US investigators recover the majority of ransom Colonial Pipeline paid to hackers
About 63.7 bitcoins have been recovered with an estimated value of about $2.3 million
The Department of Justice announced on Monday that investigators were able to recover most of the ransom paid to hackers who interrupted operations at Colonial Pipeline last month.
The DOJ’s recovery effort was carried out alongside the FBI and Colonial Pipeline, and began shortly after the ransom was paid to the DarkSide criminal enterprise group, which is believed to have connections to Russia.
The seizure announced on Monday was conducted by a recently launched ransomware and digital extortion task force, which was able to track bitcoin transactions. It was the group’s first operation of this kind, investigators said during a press conference on Monday. It is not, however, the first time the government has been able to recover digital currencies paid as ransom to cybercriminals.
Colonial Pipeline CEO Joseph Blount first said during an interview with The Wall Street Journal that about $4.4 million in cryptocurrency was paid to free the company’s systems.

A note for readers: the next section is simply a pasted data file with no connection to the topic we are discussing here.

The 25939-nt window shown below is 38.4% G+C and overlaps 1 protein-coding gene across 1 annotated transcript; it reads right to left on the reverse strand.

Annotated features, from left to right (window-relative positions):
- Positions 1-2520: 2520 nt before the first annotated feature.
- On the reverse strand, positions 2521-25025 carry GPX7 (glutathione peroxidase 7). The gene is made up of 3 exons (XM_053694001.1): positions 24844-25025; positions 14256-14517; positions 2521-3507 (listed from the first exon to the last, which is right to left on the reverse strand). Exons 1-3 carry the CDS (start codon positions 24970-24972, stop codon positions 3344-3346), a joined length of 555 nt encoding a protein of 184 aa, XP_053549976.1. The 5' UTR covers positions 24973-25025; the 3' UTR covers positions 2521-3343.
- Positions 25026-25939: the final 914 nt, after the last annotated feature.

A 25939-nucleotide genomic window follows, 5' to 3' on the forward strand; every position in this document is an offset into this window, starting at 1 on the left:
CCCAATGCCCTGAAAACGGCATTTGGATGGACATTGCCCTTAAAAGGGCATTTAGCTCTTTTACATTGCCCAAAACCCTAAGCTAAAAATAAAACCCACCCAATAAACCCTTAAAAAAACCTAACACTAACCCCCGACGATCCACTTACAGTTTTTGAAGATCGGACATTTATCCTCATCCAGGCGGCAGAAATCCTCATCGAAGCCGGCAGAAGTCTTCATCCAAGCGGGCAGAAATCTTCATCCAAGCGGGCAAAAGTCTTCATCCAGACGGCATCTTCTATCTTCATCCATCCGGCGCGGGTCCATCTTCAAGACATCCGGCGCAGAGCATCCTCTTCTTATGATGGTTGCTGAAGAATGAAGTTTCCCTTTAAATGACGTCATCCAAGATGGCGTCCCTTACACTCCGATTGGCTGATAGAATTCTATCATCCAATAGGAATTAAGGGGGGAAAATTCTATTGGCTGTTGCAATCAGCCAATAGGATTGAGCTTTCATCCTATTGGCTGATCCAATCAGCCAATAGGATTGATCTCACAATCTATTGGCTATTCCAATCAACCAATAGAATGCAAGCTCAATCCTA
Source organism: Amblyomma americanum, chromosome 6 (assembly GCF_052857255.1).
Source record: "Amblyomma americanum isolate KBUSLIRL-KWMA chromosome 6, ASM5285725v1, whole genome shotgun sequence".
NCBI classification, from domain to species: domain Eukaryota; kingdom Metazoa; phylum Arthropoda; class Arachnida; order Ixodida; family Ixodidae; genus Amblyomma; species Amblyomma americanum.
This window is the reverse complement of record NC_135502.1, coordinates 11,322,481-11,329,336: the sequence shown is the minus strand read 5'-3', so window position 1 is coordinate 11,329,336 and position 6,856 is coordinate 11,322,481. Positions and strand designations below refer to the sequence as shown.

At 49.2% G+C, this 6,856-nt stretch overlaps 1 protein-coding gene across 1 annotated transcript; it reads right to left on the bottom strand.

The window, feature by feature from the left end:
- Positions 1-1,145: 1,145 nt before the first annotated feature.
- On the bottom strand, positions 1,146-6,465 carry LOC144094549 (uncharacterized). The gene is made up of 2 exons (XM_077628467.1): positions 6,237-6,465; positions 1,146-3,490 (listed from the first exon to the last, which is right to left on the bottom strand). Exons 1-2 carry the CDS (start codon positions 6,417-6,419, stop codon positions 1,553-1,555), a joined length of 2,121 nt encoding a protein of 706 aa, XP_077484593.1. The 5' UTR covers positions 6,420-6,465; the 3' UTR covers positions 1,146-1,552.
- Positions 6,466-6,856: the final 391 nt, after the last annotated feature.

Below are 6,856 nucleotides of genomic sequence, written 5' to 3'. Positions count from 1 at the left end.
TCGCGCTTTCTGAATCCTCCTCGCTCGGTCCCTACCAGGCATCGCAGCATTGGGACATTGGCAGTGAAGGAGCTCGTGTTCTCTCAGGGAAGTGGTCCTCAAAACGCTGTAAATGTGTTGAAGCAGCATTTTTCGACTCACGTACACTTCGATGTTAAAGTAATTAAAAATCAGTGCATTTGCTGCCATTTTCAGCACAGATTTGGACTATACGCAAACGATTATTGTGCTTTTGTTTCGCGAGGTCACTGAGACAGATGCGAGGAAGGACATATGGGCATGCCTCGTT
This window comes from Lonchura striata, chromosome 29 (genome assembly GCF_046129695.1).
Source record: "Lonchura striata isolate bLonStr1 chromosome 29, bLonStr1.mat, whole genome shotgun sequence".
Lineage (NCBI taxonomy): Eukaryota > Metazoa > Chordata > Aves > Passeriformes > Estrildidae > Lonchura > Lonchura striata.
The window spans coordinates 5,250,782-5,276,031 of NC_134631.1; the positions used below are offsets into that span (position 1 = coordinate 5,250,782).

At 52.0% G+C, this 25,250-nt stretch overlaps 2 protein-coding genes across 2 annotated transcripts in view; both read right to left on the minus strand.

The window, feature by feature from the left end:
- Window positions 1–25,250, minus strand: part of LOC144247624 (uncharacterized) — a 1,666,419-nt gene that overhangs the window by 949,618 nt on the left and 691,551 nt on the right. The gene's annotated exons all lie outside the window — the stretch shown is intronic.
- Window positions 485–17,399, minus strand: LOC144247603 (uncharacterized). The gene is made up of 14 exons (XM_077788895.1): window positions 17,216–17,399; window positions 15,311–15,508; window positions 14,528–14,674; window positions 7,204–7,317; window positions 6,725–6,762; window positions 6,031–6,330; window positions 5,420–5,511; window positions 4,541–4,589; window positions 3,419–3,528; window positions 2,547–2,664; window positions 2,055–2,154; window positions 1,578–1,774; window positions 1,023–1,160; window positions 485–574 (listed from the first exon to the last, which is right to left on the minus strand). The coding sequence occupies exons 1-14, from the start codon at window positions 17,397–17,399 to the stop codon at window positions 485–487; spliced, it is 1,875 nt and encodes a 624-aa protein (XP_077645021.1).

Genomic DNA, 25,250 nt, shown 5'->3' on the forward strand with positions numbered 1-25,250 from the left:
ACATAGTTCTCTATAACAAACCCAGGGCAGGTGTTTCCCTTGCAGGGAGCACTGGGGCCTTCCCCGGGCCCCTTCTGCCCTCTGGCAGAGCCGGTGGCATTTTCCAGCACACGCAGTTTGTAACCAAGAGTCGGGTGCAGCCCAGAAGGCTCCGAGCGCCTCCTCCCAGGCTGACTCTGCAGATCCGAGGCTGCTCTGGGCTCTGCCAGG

About 63.7 bitcoins have been recovered, with an estimated value of about $2.3 million, according to the DOJ. The company paid about 75 bitcoins in ransom, according to authorities.
U.S. officials said that cooperating with law enforcement will increase the chances that ransom money paid to criminals is recovered, but they could not guarantee that efforts would be successful in every instance.
BREACHED ACCOUNT LED TO COLONIAL PIPELINE SHUTDOWN, CYBERSECURITY FIRM SAYS
The pipeline was shut down on May 7, crippling supply to East Coast retailers, some of which rely heavily on Colonial Pipeline’s fuel. The company says it provides roughly half of fuel supplies for the East Coast.
It took nearly a week for pipeline operations to fully resume, during which time some regions in the U.S. experienced fuel shortages, and the price of gasoline climbed.
"When Colonial was attacked on May 7, we quietly and quickly contacted the local FBI field offices in Atlanta and San Francisco, and prosecutors in Northern California and Washington D.C. to share with them what we knew at that time," Colonial Pipeline's Blount said in a statement on Monday. "The Department of Justice and FBI were instrumental in helping us to understand the threat actor and their tactics. Their efforts to hold these criminals accountable and bring them to justice are commendable."
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FOX Business confirmed with Mandiant, a cybersecurity firm that worked with Colonial Pipeline on its response to the ransomware attack, that criminals accessed its systems through a virtual private network account. The account was used to access the company’s systems on April 29.
The password to the account was discovered alongside other leaked data on the dark web, the company said, though it is not clear how hackers obtained the password or the username.
Blount is expected to testify before lawmakers this week about the incident.